The narratives of black emancipation and white settlement are usually separated in U.S. and Canadian history, but they are actually intertwined, says Professor Asaka.
I am a historian of the United States with an emphasis on the nineteenth century, empire, U.S. in the world, African American history, and women, gender and sexuality. Trained in U.S. and Japanese institutions, I have always taken comparative and transnational approaches in my study of history. In all of my work, I explore how race and its related processes—class, gender, and sexuality—organized and were organized by global structures and circumstances as well as by systems of exclusion and inclusion at national, colonial, and imperial levels.
- Nineteenth century; U.S. in the world; expansion; African American history; women, gender, and sexuality; Atlantic/Pacific worlds
- PhD, University of Wisconsin-Madison, Gender and Women's History Program, 2010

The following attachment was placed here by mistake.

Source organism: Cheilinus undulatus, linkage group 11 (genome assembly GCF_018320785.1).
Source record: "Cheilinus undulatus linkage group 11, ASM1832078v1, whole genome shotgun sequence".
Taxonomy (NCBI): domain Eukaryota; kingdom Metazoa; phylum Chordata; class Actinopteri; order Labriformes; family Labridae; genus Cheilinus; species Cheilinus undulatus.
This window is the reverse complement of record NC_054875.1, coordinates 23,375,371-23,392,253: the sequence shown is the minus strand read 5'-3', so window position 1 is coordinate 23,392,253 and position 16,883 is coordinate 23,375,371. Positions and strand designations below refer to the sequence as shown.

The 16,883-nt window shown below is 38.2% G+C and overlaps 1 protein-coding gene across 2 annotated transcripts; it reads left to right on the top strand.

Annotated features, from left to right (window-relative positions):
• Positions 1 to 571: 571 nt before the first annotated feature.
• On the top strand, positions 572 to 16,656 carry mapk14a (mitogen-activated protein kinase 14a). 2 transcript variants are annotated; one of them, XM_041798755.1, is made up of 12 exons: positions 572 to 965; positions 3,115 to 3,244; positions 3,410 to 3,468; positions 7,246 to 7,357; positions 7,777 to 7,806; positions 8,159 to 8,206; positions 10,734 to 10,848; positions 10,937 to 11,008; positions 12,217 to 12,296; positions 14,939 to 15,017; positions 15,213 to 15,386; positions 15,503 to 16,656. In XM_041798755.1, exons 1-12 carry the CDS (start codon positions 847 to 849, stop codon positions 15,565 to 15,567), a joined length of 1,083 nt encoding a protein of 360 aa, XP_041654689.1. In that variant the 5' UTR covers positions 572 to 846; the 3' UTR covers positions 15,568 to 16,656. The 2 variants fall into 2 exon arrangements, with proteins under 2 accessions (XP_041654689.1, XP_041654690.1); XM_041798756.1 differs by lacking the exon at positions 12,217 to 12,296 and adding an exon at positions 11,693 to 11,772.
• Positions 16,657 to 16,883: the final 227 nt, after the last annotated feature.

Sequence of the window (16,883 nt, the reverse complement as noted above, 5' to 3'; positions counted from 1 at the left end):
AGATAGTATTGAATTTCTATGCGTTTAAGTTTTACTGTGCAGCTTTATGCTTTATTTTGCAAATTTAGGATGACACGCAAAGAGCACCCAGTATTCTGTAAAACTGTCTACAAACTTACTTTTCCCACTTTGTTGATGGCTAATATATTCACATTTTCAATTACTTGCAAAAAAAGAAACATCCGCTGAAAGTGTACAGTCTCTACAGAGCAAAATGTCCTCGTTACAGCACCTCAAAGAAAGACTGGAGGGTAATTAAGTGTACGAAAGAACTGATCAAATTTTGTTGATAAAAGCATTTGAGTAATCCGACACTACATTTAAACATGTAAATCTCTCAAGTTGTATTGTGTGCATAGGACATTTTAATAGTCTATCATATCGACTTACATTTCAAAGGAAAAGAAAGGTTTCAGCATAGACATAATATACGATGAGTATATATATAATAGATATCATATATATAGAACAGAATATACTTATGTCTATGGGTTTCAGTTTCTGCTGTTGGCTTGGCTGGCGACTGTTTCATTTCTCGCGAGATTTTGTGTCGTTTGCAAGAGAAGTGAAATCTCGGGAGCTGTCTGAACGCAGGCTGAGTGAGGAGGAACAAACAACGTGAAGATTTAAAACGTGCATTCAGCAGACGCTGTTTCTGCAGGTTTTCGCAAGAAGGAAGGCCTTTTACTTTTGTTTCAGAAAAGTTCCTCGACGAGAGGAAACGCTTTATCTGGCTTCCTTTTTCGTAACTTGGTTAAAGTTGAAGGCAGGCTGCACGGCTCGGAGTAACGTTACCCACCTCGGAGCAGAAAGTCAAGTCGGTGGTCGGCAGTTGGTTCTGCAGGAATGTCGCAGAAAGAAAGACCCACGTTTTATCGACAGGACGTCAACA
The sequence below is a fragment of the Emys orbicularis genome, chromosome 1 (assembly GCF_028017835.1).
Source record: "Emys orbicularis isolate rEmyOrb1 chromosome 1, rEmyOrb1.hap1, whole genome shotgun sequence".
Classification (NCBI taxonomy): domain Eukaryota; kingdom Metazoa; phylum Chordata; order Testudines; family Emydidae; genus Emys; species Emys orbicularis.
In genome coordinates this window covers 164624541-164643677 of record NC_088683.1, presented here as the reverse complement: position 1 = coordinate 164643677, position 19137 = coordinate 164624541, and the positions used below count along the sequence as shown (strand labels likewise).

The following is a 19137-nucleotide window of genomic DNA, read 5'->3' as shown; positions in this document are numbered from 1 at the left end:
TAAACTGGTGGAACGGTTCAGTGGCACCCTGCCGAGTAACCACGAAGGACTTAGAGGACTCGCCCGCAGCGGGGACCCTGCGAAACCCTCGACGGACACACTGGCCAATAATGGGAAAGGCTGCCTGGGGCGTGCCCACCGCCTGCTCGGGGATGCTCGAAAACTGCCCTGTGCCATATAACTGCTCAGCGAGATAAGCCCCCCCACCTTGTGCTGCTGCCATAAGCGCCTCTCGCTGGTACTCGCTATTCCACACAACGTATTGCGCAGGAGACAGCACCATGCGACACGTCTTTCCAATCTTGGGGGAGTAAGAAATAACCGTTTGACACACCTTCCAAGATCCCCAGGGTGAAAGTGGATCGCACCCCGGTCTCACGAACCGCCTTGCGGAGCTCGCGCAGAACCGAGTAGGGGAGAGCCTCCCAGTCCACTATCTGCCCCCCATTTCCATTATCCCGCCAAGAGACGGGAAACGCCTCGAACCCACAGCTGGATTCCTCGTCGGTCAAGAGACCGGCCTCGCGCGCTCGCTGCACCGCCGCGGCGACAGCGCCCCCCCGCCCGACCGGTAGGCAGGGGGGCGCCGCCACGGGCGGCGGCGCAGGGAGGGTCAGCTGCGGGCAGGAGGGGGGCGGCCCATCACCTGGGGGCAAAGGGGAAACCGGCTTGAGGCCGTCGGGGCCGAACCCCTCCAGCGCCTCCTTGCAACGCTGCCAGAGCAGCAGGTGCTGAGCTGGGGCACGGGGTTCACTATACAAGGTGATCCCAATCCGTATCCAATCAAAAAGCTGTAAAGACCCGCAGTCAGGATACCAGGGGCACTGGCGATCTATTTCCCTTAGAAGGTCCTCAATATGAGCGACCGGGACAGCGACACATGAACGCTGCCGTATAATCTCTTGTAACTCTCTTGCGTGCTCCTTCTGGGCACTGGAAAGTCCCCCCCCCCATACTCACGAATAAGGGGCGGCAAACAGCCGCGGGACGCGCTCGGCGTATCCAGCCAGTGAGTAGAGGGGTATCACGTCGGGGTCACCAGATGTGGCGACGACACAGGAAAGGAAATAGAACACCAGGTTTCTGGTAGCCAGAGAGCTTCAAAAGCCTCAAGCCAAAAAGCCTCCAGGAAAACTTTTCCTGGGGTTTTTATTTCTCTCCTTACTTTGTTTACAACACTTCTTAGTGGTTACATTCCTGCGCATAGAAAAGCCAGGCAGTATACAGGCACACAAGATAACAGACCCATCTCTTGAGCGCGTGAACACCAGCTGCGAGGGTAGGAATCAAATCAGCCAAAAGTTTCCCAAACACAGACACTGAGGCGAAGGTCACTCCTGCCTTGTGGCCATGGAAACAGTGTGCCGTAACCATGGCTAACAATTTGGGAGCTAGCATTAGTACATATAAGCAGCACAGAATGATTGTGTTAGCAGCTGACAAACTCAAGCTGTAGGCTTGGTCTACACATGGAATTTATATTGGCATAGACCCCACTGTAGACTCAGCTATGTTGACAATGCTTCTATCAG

Distinctions / Awards
- Lincoln Excellence for Assistant Professors Award, 2016-18
- American Council of Learned Societies, New Faculty Fellowship, Women's and Gender Studies, Rutgers-The State University of New Jersey, 2012-13
- Finalist, Gene Wise-Warren Susman Prize, American Studies Association, 2006
- W. M. Keck Foundation Fellowship, Huntington Library, 2010
- La Pietra Dissertation Travel Fellowship in Transnational History, Organization of American Historians, 2005
- Balch Institute Fellowship, Historical Society of Pennsylvania, 2005
- HIST275 African American History to 1877
- HIST285 History of Gender in the United States
- HIST385 Transnational Sexualities
- HIST482 Slavery in the United States
- HIST570 Race, Gender, and Sexuality in North American Colonialisms
In The News
Join us in Congratulating Professor Ikuko Asaka who was just named as a Lincoln Excellence for Assistant Professors Scholar.